Sadowski-Smith’s 'Border Fictions' receives top book award
Humanities institute fetes ASU faculty authors at reception
Associate professor of English Claudia Sadowski-Smith is this year's recipient of the ASU Institute for Humanities Research Transdisciplinary Book Award. Every other year, the award is limited to Arizona State University authors. Sadowski-Smith's book, "Border Fictions: Globalization, Empire and Writing at the Boundaries of the United States," merges analysis of mostly contemporary fiction about the U.S. borders with Canada and Mexico, with approaches from geographical, political science and anthropological standpoints.
"Ever since I read and have really gotten to know this book, I find myself quoting from it or referring to it all the time," says professor Sally Kitch, director of the Institute for Humanities Research at ASU's College of Liberal Arts and Sciences.
"There are numerous examples in the book of how literature reveals interrelationships of immigrants — Asians and Hispanics, for example, living in the barrios of Los Angeles — in ways the statistical analysis of our immigration practices and patterns do not," says Kitch. "Literature is a useful tool to understanding the reality on the ground, the social reality that polarized debates about discreet immigrant groups pitted against ‘real Americans' miss completely. This is something that made her book a prize winner."
Sadowski-Smith will discuss her book and research at the Institute for Humanities Research book award lecture and annual humanities faculty authors reception Sept. 30 in the Memorial Union Alumni Lounge on ASU's Tempe campus. The event is scheduled from 4-5:30 p.m., and will recognize the publications of more than 60 faculty members.
"Because of the quality of submissions, a new category of honorable mentions was created this year to recognize two additional books that made significant contributions to transdisciplinary humanities scholarship," Kitch adds.
Receiving honorable mentions are Bambi Haggins, an associate professor of film and media studies, for her book "Laughing Mad: The Black Comic Persona in Post-Soul America," and David Hawkes, a professor of English, for his book "The Faust Myth: Religion and the Rise of Representation."
Sadowski-Smith's interest in borderlands literature stems from living in American border towns of the Southwest and the Northeast in the 1990s, which are populated with citizens who are not used to thinking about themselves as border residents.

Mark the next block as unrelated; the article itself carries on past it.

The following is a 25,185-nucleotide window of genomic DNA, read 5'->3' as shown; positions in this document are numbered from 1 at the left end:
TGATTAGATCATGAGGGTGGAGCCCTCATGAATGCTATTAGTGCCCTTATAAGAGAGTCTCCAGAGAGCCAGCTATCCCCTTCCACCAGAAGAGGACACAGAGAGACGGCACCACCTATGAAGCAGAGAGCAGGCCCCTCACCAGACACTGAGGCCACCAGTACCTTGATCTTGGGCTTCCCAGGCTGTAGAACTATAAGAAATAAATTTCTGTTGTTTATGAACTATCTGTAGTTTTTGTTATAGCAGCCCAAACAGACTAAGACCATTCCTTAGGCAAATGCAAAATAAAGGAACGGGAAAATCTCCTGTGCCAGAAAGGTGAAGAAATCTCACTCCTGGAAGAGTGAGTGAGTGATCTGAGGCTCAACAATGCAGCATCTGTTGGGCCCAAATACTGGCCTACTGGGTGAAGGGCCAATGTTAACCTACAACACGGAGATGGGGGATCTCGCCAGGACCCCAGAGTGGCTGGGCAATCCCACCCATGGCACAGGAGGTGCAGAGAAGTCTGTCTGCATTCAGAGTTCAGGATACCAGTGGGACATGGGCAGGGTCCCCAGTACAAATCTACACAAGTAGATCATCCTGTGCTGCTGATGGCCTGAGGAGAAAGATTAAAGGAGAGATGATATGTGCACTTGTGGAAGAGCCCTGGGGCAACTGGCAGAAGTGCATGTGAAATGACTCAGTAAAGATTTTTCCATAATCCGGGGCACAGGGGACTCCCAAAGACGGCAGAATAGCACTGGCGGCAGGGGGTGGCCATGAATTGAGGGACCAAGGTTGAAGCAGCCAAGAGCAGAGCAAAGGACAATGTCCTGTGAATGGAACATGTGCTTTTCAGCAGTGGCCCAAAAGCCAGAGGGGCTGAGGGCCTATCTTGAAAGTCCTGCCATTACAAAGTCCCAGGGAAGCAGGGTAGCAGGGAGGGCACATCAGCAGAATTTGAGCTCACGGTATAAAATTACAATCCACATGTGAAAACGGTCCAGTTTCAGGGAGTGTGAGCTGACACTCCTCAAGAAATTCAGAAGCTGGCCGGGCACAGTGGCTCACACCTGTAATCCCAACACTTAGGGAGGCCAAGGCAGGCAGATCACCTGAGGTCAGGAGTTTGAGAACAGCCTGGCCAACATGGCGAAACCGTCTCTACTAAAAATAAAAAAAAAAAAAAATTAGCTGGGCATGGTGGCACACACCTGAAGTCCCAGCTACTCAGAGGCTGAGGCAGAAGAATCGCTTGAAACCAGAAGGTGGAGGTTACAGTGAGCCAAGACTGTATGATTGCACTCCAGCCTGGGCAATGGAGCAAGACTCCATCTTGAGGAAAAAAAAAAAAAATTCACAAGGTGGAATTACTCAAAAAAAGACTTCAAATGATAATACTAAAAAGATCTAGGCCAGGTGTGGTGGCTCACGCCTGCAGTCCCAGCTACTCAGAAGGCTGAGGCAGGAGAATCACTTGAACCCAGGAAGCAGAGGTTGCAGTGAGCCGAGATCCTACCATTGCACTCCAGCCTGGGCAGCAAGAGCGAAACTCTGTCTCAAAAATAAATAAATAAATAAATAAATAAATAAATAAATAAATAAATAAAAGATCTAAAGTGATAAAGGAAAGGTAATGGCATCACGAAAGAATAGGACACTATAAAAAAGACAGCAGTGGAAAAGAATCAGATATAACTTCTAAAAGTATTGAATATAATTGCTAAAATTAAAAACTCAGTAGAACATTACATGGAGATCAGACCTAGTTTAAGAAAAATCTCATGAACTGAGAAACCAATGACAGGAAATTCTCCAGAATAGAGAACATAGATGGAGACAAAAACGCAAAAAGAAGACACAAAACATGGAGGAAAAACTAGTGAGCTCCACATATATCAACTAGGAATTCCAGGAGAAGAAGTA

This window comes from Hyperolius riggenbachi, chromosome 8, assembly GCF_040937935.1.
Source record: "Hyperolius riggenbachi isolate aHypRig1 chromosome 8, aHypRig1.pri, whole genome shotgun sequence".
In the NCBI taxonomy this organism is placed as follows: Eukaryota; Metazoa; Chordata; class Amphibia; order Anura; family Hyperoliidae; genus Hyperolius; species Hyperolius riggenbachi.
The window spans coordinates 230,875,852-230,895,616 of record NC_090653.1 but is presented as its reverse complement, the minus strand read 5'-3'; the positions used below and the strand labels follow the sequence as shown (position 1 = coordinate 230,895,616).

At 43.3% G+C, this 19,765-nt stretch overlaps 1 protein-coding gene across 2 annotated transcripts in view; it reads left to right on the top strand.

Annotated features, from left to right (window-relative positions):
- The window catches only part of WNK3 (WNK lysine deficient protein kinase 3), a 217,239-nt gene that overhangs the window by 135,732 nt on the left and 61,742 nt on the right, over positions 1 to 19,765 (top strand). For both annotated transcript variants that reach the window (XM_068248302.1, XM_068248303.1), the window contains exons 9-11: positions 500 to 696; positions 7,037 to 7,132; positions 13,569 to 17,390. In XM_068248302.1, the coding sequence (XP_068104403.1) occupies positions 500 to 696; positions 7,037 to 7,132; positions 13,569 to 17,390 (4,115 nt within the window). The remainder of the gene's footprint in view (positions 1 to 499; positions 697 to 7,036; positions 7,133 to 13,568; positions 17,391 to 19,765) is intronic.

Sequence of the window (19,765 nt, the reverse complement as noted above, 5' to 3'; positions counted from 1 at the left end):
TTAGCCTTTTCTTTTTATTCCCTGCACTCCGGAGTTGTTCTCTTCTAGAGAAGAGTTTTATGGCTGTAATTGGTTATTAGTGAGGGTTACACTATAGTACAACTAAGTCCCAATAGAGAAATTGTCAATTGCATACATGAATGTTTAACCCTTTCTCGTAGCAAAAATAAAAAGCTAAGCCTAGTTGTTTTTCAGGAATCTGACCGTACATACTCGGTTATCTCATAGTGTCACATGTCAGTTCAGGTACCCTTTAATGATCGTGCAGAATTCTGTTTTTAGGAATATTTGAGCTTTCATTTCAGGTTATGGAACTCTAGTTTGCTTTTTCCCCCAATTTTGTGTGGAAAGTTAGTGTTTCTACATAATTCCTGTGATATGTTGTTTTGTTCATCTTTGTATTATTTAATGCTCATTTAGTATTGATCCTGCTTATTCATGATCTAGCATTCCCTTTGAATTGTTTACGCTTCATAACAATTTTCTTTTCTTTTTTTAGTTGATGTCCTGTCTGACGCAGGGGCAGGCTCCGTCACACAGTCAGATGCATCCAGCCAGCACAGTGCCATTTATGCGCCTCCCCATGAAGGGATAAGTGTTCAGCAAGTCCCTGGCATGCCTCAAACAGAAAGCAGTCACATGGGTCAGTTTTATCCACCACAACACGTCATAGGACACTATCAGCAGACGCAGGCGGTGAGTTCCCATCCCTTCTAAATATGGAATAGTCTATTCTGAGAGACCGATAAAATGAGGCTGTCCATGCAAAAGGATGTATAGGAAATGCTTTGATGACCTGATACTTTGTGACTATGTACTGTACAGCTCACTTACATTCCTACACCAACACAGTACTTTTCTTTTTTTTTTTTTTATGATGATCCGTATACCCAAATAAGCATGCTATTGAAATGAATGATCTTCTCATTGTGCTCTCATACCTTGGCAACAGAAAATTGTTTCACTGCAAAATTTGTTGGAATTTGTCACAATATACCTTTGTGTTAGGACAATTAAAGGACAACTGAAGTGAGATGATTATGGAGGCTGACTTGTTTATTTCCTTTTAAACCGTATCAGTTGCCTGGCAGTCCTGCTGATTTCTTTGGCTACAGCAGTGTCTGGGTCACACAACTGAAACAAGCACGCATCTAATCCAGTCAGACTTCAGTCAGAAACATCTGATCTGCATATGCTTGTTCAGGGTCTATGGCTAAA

"I lived in Tucson in the 1990s and I found it fascinating that few people in academia were thinking about dramatic changes the border was undergoing then," she says.
She noticed that around the same time, other borders were disappearing, in context with the fall of the Berlin Wall in 1989 — a sign of an increasingly globalized world community. Yet, in the United States, borders were only becoming more defined.
"Border Fictions" is an exploration of these changes and the ways in which fiction has reacted to them.
The book offers close readings of borderlands literature written by authors of varied ethnic and national background, including Carlos Fuentes, Leslie Marmon Silko, Karen Tei Yamashita and Alberto Ríos, while contextualizing the literature within scholarship of other disciplines. The fictions do not merely reflect their culture, but rather "engage with what is happening around them," Sadowski-Smith says. "New genres have been created in order to look at the complexity of the changes occurring along borders in the contemporary context."
In her book, Sadowski-Smith joins literary analysis with history, geography, political science and anthropology to create a work of transdisciplinary significance.
"Border Fictions" distinguishes itself by "placing into dialogue a wider variety of hemispheric perspectives from Chicana/o, Asian American, Latin American and Canadian studies," according to the author. She hopes to promote awareness through her work of the ways in which fiction imagines alternative histories and futures to myriad issues offered by border life, especially to the complexity of immigration.
"A point that Claudia makes in her book is that our American cities are all borderlands," Kitch says.
ASU's Institute for Humanities Research seeks to promote with the award and faculty authors reception "scholarship that reaches out in new directions," Kitch says. "Our mission is to encourage transdisciplinary humanities-based, but socially engaged research."
"This is our second year — the first was dedicated to ASU authors — and we've had wonderful nominations in both years," she adds.
At the faculty authors reception, books by more than 60 ASU tenured or tenure-track full-time faculty members from across ASU campuses will be on display. "It is an astonishing array," Kitch says, noting the authors come from the humanities, social sciences and art.
"For the first time we are featuring journals that are published in the humanities here at ASU and will include some of the publications by the Arizona Center for Medieval and Renaissance Studies," she says.
Next year's award is open to works written or co-written by scholars from around the U.S. Publications may be nominated by colleagues, publishers or the authors themselves. The works are judged by the Institute for Humanities Research advisory board. Additional information is available at http://ihr.asu.edu or (480) 965-3000.
Written by Danielle Kuffler (firstname.lastname@example.org) for the College of Liberal Arts and Sciences.
Carol Hughes, email@example.com